This report reveals a major gap between DFID’s inclusive education policy and practice, with weak implementation, as a result of a lack of resources and capacity. GCE UK’s report highlights that there is an urgent need for a significant increase in policy attention and resources to address the major structural and social barriers that children with disabilities currently face in accessing education. It concludes by making key recommendations. It finds that the issue needs much greater prioritisation within DFID, and that there is an urgent need for DFID to develop a systematic approach towards the issue, both directly within its education portfolio, and by mainstreaming the issue across other areas of DFID operations. It recommends that it is critical that DFID works to embed disability throughout its development programmes to achieve long-term change, even as governments change and key individuals move on
"This Fact Sheet on children with disabilities provides a global snapshot of the key issues affecting the lives of children with disabilities and an overview of evidence currently available. It is not a comprehensive review, but rather is intended to provide a starting point for approaching policies and programmes that can make a difference in the lives of these children, their families and their communities. Knowledge and understanding of the barriers and challenges faced by children with disabilities is essential if their rights are to be realised"
“This publication set is a series of five guides designed for anyone who wants to do advocacy to bring about improvements in pre-service teacher education towards more inclusive education. They discuss challenges and barriers to inclusive education in different areas of teacher education and outline ideas for advocates to consider and adapt according to their specific contexts for effective advocacy towards more inclusive practices.” The five guides promote inclusive teacher education outlined in introduction, policy, curriculum, materials and methodology booklets
"This paper looks at the issue of school inclusion by referring to the concept of Universal Access to Education. It focuses on the strong potential Information and Communication Technologies (ICT) provide to avoid any kind of discrimination among students. The paper also argues that teachers play a fundamental role in capitalising the opportunities offered by new technologies to support the full inclusion of all students in mainstream education systems"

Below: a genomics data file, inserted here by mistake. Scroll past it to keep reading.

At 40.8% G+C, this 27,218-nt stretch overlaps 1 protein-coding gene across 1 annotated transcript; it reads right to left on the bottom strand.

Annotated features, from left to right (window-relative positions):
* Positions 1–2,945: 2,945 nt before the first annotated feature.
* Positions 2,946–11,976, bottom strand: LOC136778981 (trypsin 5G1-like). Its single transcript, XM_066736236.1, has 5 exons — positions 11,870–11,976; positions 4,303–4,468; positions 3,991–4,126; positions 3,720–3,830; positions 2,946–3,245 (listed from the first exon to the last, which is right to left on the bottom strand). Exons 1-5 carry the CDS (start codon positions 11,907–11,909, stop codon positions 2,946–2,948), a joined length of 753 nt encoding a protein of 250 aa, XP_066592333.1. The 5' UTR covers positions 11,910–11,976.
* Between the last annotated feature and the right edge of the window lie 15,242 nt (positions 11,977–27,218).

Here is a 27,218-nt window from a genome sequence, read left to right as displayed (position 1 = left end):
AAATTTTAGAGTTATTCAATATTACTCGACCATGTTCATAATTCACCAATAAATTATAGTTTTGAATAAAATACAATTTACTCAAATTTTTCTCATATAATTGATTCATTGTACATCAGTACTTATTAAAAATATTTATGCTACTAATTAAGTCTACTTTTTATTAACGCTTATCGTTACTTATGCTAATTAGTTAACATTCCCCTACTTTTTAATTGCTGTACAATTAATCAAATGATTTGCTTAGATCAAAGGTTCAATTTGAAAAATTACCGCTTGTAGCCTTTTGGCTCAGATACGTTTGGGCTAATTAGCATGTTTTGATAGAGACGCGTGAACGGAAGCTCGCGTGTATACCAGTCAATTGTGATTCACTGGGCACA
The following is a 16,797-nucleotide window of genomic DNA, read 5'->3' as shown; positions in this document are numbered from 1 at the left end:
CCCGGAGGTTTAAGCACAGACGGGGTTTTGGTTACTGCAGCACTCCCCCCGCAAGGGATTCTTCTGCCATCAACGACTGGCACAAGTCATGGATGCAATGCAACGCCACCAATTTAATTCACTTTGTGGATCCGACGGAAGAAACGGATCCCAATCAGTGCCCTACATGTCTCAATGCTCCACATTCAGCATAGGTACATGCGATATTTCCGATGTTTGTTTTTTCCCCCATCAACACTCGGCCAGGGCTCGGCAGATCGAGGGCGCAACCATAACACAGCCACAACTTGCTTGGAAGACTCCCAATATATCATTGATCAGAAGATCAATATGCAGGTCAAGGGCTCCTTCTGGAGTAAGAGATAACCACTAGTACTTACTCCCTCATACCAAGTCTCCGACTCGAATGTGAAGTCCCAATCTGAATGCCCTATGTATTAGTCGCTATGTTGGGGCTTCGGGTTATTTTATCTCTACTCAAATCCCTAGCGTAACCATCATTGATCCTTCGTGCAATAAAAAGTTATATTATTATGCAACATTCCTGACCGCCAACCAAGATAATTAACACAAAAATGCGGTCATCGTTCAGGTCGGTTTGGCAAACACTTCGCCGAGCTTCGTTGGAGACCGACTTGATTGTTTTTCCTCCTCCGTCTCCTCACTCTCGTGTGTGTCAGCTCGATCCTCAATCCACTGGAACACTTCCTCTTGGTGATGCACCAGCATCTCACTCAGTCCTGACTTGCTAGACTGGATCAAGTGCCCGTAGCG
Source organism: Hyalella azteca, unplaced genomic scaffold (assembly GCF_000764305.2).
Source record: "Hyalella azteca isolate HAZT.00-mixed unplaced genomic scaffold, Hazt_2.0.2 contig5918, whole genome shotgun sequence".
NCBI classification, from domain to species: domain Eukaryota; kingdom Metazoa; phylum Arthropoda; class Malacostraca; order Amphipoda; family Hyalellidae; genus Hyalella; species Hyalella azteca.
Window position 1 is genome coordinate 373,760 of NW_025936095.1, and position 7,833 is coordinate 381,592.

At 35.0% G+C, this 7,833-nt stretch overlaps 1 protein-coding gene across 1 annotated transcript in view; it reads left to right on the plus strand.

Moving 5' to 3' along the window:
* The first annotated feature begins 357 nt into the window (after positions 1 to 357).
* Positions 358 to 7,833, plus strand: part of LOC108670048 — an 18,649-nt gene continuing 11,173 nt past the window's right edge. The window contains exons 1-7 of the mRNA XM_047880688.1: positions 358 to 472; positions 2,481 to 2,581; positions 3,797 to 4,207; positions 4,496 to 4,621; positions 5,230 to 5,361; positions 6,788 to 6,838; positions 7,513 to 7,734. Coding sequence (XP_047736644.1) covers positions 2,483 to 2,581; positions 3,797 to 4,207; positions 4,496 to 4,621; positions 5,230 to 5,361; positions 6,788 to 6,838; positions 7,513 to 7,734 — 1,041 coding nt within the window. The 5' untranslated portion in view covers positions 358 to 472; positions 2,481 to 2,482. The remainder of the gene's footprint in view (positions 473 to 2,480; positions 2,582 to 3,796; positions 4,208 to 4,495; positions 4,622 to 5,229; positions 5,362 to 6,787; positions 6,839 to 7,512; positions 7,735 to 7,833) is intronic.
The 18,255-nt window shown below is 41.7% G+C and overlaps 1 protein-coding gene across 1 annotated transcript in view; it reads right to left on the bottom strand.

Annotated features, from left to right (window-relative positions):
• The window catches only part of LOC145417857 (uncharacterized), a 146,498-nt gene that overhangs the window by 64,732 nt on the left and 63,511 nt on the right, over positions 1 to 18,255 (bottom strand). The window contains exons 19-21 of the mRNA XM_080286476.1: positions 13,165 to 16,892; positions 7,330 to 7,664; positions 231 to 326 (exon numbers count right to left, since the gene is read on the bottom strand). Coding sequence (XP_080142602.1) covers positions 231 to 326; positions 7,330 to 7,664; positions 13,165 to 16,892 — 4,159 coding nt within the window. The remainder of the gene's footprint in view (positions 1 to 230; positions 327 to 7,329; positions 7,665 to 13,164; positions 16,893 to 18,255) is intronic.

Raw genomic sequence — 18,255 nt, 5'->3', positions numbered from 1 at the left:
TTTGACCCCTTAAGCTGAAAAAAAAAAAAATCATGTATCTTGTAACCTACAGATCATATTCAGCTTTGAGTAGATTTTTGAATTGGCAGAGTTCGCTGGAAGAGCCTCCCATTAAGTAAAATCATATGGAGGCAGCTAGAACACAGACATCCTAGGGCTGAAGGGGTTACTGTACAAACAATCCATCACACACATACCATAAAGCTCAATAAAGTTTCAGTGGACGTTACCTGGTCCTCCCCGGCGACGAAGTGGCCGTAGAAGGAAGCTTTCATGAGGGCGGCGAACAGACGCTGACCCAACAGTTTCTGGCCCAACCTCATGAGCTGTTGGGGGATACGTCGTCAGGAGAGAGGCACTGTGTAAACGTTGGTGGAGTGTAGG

e-Learning Papers, No 6
This report aims to share learning from different experiences of inclusive education within a developing country context and review participatory, active learning approaches. It includes contributions from governmental officers in southern Africa as well as civil society members, project managers and disabled people. This well organised work, which is also available in Braille, concludes by addressing potential solutions and recommendations for further research. This resource would be useful to anyone with an interest in inclusive education and disability and development
This is an e-mail discussion group for users of the Index for Inclusion materials, which aim to develop inclusive approaches in schools. The e-mail forum is aimed at schools, education authorities, researchers and others to make comments about the Index and to ask questions about its use in schools. Older messages are archived
An overall comparison between the two situations - 1986 and 1993 - reported here and in the previous report allow for some guarded optimism. Most countries provided some information on policies but varied greatly in the amount of detail offered. Special educational provision is more firmly located within regular education, at school and the administrative levels, than before and has greater legislative underpinning. Within the policy statements, themselves, the most common strands related to : developing the individual's potential, integration and necessary steps for implementation. Regarding legislation, most countries did include special needs provision in the same regulatory framework as general education; the most common reason given for excluding particular children was severity of disability. Much remains to be done and there is no room for complacency. Many countries face fiscal and personnel constraints, and maintaining let alone increasing existing investment in special educational provision will not be easy. A word of caution : even where resources are not the central issue, the pressures created by the general school reforms taking place in many countries may reduce the priority given to speical educational provision. However, progress has been made, despite the many difficulties.
"The Youth Disability Advocacy Service (YDAS) is raising voices, expanding choices and creating change for young people with disabilities in Victoria, Australia. YDAS works alongside young people with disabilities between the ages of 12 and 25 to raise awareness of their rights and to support them to achieve what they want." This website gives information about their services, projects and advocacy activities. Links are provided to resources, news and events. This resource is useful for people interested in advocacy services for youth with disabilities in Australia
"An internet-based global network for young disabled people aged 16-30 to network, share skills and knowledge"
This report highlights examples of the work of Light for the World to promote sporting activities for persons with disabilities
Source e-bulletin on Disability and Inclusion